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Synagogue conversion to go ahead despite opposition

A mixed new-build and restoration project on the site of Liverpool’s Greenbank Synagogue looks set to go ahead after winning council support.

The scheme will see the existing Grade II*-listed building converted to apartments, as well as the construction of two new-build apartment blocks.

City planning officers have recommended the project for approval when the city’s planning committee meets next Thursday.

The synagogue, which was built in 1936 on Greenbank Drive near Sefton Park, closed for worship in 2008 and was placed on the Buildings at Risk register by Historic England.

Designed by NC Architecture, the project was originally submitted in April 2016 as a conversion combined with the construction of a five-storey apartment block, but the scheme was revised earlier this year to include two smaller blocks containing a total of 30 apartments.

However, both plans have proved to be highly controversial at the consultation stage and have been met with fierce opposition from both local residents and councillors.

The first consultation received 70 objections alongside a petition from 221 signatories objecting to the scheme, with only one letter in support, while the second consultation received 75 objections.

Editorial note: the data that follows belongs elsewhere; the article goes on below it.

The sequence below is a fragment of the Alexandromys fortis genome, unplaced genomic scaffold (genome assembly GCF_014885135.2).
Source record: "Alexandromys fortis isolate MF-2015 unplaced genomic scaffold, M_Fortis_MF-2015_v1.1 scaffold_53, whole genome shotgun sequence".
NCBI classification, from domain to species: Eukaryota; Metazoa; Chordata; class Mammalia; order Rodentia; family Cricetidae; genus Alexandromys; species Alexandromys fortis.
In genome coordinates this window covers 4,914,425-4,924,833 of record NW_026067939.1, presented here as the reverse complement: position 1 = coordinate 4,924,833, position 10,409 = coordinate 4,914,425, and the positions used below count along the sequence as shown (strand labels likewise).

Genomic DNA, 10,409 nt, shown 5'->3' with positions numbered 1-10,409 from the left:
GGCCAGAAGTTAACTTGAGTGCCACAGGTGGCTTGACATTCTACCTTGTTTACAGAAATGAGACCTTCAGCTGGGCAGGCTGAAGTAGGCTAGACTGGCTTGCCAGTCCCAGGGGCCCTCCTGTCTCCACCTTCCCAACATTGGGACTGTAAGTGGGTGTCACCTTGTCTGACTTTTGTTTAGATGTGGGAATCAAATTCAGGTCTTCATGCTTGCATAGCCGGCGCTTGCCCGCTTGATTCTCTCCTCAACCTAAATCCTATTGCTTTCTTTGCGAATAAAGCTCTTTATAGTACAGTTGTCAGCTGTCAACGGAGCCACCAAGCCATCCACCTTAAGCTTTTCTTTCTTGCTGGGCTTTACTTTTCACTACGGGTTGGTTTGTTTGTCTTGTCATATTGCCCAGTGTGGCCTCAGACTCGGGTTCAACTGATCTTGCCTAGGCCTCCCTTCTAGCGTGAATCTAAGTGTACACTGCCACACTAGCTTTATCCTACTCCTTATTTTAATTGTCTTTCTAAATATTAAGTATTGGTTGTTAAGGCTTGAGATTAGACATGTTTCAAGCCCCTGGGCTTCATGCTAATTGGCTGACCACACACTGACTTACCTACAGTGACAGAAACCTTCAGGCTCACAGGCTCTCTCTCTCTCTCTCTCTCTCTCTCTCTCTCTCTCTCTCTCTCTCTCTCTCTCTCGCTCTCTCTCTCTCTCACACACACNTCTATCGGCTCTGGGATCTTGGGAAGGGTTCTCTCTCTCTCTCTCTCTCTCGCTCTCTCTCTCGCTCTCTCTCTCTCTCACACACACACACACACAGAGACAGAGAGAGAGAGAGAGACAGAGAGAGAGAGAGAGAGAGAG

Respondents objected to the new-build element of the project while supporting bringing the synagogue building back into use, with a number of objections arguing that the project represented an overdevelopment of the site.

The new-build element has been proposed as an enabling development to cross-fund the restoration of the synagogue, which the developer, listed on planning documents as Green Drive Liverpool Limited, has argued would not be financially viable without the new-build element.

However, two local councillors argued that the project’s new-build aspect was excessive and would “raise profit beyond that required to bring the listed building back into use”.

Four councillors also argued the new-build element would be “out of scale” with other buildings in the local area and would impact the heritage status of the synagogue.

Heritage group the Twentieth Century Society also slammed the proposals, arguing that the building was “the finest surviving synagogue in Europe dating from the inter-war period” and said that changes to the building’s interior were “fundamentally unacceptable”.

Despite the objections, planning officers said the restoration of the synagogue and the construction of new homes in the area would “outweigh the harm caused by the development”.

Historic England also said the new-build element would cause “less than substantial harm” to the conservation area and did not object to the application.

Financial appraisal documents suggest the total value of the scheme to be in excess of £8m.

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